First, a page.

I always lived off campus, and so during the summers I stayed put. This led to some pretty sweet situations in itself from being able to serve as an anchor point to host people coming into town to visit friends and hang, but that’s the subject of another post.

When my friends went back home for the summer, I saw it as an opportunity because now I had a network that spread literally across the entire country. Multiple benefits ensue.

First, you have a free place to stay (sometimes).

Second, you’re building friendships and relationships. It communicates to someone that they are awesome when you come see them on a road trip (as long as you’re not an asshole when you get there – i.e., just treating them like a hotel!) and incorporate them in your plans. All of a sudden, you and your friends get a roadtrip and they get a bunch of friends coming into town to visit. It’s a win-win, again, provided you communicate ahead and everyone is respectful.

 

  1. Be part of a network:

I did this as an anchor near school. Anyone who was coming back through town over the summer, I made sure they knew they were welcome to crash at my place.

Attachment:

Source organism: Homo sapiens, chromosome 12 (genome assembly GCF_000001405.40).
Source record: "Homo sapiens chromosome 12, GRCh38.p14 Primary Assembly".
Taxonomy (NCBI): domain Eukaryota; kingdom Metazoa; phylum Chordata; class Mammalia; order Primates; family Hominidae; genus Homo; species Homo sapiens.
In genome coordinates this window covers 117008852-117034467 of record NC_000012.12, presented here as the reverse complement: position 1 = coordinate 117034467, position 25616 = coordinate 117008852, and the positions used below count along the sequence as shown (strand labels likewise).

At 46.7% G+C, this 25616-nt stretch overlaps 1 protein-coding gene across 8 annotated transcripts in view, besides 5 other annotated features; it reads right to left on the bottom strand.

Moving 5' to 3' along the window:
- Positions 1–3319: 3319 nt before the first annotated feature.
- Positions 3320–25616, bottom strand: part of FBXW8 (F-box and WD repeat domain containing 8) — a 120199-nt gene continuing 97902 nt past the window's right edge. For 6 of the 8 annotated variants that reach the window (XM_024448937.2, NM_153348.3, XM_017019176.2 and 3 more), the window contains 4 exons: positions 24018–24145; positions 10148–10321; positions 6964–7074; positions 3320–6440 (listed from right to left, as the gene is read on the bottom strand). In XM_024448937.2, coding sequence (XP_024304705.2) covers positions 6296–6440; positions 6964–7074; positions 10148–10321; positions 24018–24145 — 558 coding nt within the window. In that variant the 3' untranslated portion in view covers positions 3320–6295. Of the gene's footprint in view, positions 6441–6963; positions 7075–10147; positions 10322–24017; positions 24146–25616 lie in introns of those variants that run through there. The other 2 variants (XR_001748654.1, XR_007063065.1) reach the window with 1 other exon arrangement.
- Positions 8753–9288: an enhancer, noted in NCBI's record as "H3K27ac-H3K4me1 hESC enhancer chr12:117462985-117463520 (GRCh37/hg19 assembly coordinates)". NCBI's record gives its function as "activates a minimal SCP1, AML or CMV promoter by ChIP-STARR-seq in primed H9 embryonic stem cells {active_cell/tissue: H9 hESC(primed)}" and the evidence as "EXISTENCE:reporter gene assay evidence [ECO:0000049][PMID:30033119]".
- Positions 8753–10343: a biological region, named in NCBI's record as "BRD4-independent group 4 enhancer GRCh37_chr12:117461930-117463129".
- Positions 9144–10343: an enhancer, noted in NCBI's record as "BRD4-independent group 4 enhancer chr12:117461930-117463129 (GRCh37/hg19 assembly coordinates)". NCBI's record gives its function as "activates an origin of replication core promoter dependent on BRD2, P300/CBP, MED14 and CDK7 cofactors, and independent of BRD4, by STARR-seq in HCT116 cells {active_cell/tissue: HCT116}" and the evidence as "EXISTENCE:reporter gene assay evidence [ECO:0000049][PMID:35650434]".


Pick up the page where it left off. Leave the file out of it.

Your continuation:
When an event was going on nearby that I knew one of my out-of-town friends would be into, I shot them a message and suggested they come on down. This way, I directed the roadtrip to come to me, and hopped on when they passed through.

You can see these strategies work both ways.

Are you the person who leaves each summer? Entice your friends to come pay you a visit, or initiate the road trip by visiting them and bringing them on to the final destination after a couple of fun stops along the way.

Okay, enough about the importance of getting started. What about making sure you have a successful trip and a great experience?

 

  1. Take responsibility.

Once you have a plan and people on board, this is probably the most important.

Nothing causes friction on a trip like bickering over little stuff, so if the trip is your idea just take charge so the little things aren’t even a thing. Depending on how far you’re going, you can offer to drive and no one will have to worry about who takes turns. Yes, it can suck to drive the whole way sometimes, but everyone will appreciate it. Figure out beforehand how much everyone is going to kick in for gas or other expenses. Lay out all the expenses so everyone knows what they’re getting into and whether or not the trip is practical.